Atanu Dey On India's Development

OLPC at the WEF at Davos

David Kirkpatrick filed a CNN report about the movers and shakers of this world at the World Economic Forum at Davos. The Nestle CEO Peter Brabeck-Letmathe apparently pooh-poohed global warming and trashed Al Gore’s movie “An Inconvenient Truth.” Kirkpatrick later asked Vinod Khosla what he thought of Brabeck-Letmathe’s position. “He should see his proctologist to find his head,” said Khosla, “and you can quote me.” I like that sort of ‘say it like you see it’ attitude.

Kirkpatrick’s report is titled “At Davos: citizenship, apostasy and $100 laptops.” Negroponte with his “$150 laptop which was formerly the $100 laptop” was there. I have written about the “One Laptop Per Child” (OLPC) project in the past over here. I am not a fan. I have nothing against a tool — whether a blackboard or a laptop or a supercomputer. They all make immense sense. A laptop for every child also makes great sense. But if you insist on feeding a select few of a very large population of starving people with caviar, thus ensuring that the large majority will continue to starve, you are being more than a little silly.

My problem with the OLPC sort of solution to the problem of the education of poor people is that it makes no economic sense, however technologically feasible it is to create a laptop that runs on hand-cranked power and is cute as a button. I realize of course that in due course, those who try to fix a non-technical problem with technical solutions will eventually see the folly of their ways. But by then another generation of poor children would have suffered needlessly.

Generally markets weed out these sort of silliness. The problem is that the OLPC wishes to circumvent the market and go to the governments to sell the laptops. A private party would make a cost benefit analysis and will not generally buy something when there are less expensive alternatives. Governments, unfortunately, have no such compulsions. Let’s bear in mind that it’s people in government who control the public purse strings but it’s not their money in the purse. They therefore lack the incentive to spend the money efficiently. The decision to shield the OLPC from the judgement of the marketplace may perhaps be its most telling handicap.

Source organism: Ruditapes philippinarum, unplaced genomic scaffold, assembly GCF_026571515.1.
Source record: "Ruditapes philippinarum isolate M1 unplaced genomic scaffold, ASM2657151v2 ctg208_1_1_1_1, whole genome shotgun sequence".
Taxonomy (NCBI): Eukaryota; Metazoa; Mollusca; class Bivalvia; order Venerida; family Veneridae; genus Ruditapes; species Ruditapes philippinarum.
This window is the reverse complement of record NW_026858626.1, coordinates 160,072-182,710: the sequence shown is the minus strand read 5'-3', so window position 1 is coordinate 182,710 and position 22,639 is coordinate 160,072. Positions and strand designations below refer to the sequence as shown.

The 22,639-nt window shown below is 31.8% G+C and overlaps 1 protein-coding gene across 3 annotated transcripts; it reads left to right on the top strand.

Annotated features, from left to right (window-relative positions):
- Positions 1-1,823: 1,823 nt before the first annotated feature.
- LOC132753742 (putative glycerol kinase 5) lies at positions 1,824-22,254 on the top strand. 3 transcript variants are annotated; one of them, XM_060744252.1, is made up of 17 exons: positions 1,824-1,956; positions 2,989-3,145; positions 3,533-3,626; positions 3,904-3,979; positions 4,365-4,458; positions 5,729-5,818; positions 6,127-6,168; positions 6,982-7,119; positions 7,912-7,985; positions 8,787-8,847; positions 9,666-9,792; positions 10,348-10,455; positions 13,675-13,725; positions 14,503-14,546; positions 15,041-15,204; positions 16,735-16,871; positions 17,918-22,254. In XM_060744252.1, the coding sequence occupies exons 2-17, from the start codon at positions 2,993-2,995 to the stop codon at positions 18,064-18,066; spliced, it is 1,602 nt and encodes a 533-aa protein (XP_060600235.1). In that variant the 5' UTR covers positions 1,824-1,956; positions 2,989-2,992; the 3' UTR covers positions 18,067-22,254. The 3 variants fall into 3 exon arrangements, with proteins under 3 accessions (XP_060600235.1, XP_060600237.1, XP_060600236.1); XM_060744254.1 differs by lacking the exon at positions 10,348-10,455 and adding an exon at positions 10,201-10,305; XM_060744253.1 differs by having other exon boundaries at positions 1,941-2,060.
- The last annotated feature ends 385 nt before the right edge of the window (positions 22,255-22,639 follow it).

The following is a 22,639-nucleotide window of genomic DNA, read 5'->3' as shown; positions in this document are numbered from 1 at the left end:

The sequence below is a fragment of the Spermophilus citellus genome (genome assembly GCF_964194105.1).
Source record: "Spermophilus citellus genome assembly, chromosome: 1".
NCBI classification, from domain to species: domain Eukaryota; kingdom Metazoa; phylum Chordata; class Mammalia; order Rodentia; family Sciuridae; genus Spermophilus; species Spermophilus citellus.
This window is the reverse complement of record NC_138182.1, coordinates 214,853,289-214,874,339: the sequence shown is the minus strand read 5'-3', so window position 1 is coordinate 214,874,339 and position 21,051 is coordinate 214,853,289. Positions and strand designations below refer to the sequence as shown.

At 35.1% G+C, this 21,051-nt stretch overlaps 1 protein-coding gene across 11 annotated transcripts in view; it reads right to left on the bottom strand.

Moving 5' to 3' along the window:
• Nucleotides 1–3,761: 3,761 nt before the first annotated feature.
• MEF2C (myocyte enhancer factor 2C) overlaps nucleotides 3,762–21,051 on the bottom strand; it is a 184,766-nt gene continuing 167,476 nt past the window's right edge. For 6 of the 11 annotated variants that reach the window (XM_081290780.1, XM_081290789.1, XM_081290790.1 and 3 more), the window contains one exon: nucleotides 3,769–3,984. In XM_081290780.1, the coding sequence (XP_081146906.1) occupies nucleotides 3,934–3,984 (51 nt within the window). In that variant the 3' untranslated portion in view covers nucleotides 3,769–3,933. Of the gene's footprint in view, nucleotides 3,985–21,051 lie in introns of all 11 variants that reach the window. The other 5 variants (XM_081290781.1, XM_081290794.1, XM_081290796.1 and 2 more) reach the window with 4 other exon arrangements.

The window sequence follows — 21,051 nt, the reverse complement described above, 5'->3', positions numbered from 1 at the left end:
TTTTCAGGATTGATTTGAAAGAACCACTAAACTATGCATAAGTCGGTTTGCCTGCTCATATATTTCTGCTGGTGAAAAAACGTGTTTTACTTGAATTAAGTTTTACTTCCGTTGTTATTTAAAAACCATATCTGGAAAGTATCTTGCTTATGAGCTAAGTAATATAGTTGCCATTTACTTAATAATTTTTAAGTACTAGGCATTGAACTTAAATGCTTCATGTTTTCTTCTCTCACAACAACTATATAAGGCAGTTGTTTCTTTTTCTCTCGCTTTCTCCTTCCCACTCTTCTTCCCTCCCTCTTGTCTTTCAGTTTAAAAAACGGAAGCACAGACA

1. Sir,
    market is the mantra for you. But in india most of the education is still in the hands of government including the elite govt institutions like IIT, it is government which is providing the PCs to govrnment schools which are obsolete machines not sold in USA loaded with windows 98 paid for the price of vista!It is governement which will provide this $100laptop free to schoools.No market here.
    My servantboy has a mobile and he who is not educated at all teaches me how to download the latest hindipoptunes while i just gape the way his fingers move.He informs me when he wont showup thus saving lot of heartburn to my wife.she can checkup when he is late and even inform him not to come when we have to go out suddenly.Lot of money and heartburn saved by this small gadget.

  2. I will not be much worried about it. Governments are compelled by negative publicity not to focus on OLPC as it will portray them as out of reality with the people. Opposition and media alike will show the govt as too high-tech. We need to look at what happened to Chandrababu Naidu in last assembly elections in A.P.

  3. Negroponte is a gasbag and a hyped up one at that. Arun Shourie who is to fools and frauds, what a hot knife is to butter, shut down his boondoggle – the Medialab branch – in India.

    Vinod Khosla said that? That’s biting and piercing wit. Did he also offer Brabeck-Lemathe a flashlight?

  4. Khosla too is a bit of a gasbag.
    He does not provide data for any of his predictions on cellulosic ethanol.
    and he wants government subsidies.
    This is common between khosla and negroponte,
    they both are not providing any data.
    For all of Negrpopontes TV appearance there is no example of what the software on the Laptop will be?